Kilroy’s School Board Audio Recording Bill Passes House With 40-0 Vote!

Kilroy’s School Board Audio Recording bill, sponsored by State Rep. Deb Hudson, passed the Delaware House of Representatives unanimously just now.  The final vote was 40 yes and 1 absent.  House Bill 61 is the second time this bill has been in the General Assembly.  House Bill 23, from the 147th General Assembly, never got a full House vote.

This is Kilroy’s legacy to Delaware.  He has fought hard for this bill for years.  The first time I ever went to Legislative Hall was for my failed attempt to get House Bill 23 up on the agenda.  This was my thanks to Kilroy for letting me write a very long story about my son on his blog before I started this one.  A lot has happened since then and the need for transparency from our school boards has never been greater.  It still has to go through the Senate, with the Senate Education Committee first.  But there is no reason why it shouldn’t pass there.

Congrats Kilroy!  I’m glad I got to hear it live!

State Rep. Earl Jaques said it was a great bill!

State Rep. Kim Williams thanked State Rep. Hudson for sponsoring the bill!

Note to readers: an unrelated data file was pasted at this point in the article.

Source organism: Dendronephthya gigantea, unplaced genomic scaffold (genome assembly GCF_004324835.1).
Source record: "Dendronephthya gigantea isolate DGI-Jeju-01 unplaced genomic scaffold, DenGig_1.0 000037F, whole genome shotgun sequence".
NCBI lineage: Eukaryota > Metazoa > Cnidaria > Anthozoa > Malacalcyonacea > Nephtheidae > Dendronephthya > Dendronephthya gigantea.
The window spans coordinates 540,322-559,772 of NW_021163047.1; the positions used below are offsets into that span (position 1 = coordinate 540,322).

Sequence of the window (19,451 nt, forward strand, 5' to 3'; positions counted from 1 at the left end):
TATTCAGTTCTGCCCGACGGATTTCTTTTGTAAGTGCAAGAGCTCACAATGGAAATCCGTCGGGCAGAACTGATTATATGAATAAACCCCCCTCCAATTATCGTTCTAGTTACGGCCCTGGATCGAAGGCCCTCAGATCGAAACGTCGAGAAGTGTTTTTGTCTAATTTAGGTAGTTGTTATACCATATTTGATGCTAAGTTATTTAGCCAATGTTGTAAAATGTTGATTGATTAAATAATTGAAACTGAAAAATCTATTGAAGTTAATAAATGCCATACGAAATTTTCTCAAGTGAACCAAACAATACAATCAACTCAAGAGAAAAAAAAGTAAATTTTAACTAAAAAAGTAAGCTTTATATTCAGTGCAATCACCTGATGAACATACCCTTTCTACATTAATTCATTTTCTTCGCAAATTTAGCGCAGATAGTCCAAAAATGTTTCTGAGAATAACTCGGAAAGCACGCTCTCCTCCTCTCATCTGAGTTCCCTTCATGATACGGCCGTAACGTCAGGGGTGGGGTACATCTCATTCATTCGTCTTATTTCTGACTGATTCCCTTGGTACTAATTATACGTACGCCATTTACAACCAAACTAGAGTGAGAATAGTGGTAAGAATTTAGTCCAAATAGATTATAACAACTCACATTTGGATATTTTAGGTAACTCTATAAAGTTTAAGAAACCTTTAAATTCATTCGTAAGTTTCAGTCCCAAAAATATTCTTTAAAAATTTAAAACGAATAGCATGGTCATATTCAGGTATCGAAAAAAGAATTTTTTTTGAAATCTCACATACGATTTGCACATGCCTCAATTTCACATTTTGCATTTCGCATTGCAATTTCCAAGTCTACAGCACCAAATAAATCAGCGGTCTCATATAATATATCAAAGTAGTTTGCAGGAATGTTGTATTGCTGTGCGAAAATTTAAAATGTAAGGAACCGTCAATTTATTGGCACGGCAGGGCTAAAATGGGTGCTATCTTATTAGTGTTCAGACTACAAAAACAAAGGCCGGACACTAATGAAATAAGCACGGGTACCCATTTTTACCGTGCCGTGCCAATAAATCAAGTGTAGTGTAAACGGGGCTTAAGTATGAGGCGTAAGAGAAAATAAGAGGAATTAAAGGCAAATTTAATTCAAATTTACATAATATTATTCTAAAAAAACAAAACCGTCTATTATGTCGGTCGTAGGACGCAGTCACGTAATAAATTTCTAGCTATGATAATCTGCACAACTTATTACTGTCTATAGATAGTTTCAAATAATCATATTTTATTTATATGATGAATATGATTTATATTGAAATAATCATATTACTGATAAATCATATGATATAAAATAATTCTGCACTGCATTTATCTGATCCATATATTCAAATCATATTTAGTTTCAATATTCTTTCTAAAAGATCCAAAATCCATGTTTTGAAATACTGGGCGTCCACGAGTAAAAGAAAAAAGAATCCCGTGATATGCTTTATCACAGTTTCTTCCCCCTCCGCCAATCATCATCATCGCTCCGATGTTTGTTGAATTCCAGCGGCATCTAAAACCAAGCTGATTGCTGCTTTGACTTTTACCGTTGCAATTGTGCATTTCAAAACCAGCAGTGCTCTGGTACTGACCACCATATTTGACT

I emailed Kilroy a VERY BAD audio recording of the vote on the school board audio recording bill!

Kilroy Will Be Happy With House Bill 61 But Only If The Transparency Gods Allow It To Get To A Vote!

Delaware State Representative Deborah Hudson has once again introduced a bill which would demand ALL school boards in Delaware digitally record their board meetings and make them available to the public.  It was also introduced in the 147th General Assembly as House Bill 23, but was never put out for a vote.  So let’s do the time warp again and pray this bill gets a full vote by the House and Senate and passes!  With all of the shenanigans made public by various charter schools in the past year, this is needed and transparency needs to rule the day as Kilroy would say.  I think this bill has much stronger muscle in the House this time, but the Senate will need some work.

What is interesting is who sponsored it last time and who is doing so now. We have Hudson and Karen Peterson as a co-sponsor.  Dukes, Baumbach and Kim Williams from the House stayed on.  From the Senate we have just Greg Lavelle.  Gone as sponsors from the House in House Bill 23 are D. Short, Miro, Peterman, Mitchell, Bennett, and Wilson; and from the Senate, Hocker, Simpson and Townsend have left.  But House Bill 61 does have new sponsors from the House: Briggs King, Hensley, Yearick, Bolden, Jaques, Lynn, Matthews, Osienski and Paradee, and the Senate: Bonini.

The actual wording on the bill looks the same as House Bill 23.  The only additional language is the part about executive sessions, workshops and retreats not being included as their are no votes at these sessions.

What’s Up With The IEP Task Force? Are Parents No Longer The Focus? @KilroysDelaware @ed_in_de @Apl_Jax @RCEAPrez @ecpaige @nannyfat #netde #eduDE #edchat #Delaware